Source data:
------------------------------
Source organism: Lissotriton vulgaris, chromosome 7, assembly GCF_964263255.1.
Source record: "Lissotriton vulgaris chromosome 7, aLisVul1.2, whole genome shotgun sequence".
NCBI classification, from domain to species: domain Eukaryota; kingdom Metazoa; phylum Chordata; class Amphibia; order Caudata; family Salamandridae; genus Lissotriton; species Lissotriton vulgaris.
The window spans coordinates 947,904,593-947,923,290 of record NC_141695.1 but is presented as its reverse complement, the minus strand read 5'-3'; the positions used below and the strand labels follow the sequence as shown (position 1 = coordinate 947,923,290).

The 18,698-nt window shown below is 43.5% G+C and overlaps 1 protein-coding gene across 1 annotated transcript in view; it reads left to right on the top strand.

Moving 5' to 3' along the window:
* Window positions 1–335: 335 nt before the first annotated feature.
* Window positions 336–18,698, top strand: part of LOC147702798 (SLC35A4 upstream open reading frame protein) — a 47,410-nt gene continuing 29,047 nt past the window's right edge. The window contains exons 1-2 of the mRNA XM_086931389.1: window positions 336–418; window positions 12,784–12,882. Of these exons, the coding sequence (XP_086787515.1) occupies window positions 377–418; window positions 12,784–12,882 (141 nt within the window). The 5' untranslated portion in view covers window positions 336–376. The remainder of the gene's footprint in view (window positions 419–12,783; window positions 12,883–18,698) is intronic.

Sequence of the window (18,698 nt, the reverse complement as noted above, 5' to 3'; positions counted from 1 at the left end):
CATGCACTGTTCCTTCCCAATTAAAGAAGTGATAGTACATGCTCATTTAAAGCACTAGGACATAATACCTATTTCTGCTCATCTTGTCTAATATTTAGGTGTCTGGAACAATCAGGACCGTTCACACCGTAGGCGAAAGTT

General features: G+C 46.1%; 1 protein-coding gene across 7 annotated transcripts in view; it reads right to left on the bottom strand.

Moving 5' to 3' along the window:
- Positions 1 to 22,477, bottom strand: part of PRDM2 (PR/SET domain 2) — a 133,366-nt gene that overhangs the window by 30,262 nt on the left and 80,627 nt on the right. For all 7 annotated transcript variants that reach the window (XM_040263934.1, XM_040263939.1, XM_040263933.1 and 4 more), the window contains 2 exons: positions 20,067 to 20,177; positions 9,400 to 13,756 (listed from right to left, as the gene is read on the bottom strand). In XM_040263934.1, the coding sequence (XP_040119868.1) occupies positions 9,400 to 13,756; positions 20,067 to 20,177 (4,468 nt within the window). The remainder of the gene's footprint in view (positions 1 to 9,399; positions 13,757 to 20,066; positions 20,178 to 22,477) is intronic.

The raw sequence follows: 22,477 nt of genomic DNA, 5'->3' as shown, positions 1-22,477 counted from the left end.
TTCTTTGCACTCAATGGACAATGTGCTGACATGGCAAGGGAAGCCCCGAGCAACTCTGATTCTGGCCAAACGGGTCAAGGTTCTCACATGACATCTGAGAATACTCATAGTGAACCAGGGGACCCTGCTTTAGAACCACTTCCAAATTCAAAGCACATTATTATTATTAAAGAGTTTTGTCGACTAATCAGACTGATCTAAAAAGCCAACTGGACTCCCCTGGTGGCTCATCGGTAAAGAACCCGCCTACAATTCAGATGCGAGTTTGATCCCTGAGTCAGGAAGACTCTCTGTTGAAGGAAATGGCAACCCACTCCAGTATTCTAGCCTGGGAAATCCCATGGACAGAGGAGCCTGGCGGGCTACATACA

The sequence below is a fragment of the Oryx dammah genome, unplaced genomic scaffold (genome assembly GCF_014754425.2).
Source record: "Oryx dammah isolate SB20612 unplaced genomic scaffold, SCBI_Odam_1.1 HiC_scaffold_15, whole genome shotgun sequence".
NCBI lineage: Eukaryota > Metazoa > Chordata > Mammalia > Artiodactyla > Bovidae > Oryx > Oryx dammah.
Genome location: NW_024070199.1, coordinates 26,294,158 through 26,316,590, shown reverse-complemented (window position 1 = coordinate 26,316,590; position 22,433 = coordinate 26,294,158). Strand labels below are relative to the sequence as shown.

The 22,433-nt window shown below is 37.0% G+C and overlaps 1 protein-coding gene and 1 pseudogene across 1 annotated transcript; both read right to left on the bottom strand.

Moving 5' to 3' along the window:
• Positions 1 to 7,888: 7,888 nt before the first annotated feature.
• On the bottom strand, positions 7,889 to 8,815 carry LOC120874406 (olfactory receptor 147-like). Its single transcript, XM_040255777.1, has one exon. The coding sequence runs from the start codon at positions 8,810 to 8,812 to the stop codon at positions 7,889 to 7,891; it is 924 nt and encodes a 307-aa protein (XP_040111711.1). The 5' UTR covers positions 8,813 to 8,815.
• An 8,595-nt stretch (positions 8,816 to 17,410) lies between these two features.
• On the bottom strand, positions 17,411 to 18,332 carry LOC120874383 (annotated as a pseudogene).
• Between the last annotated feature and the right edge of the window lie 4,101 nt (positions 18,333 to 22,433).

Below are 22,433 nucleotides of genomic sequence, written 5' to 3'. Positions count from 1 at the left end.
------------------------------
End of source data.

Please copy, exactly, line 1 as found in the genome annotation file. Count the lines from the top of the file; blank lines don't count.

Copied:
Source organism: Lissotriton vulgaris, chromosome 7, assembly GCF_964263255.1.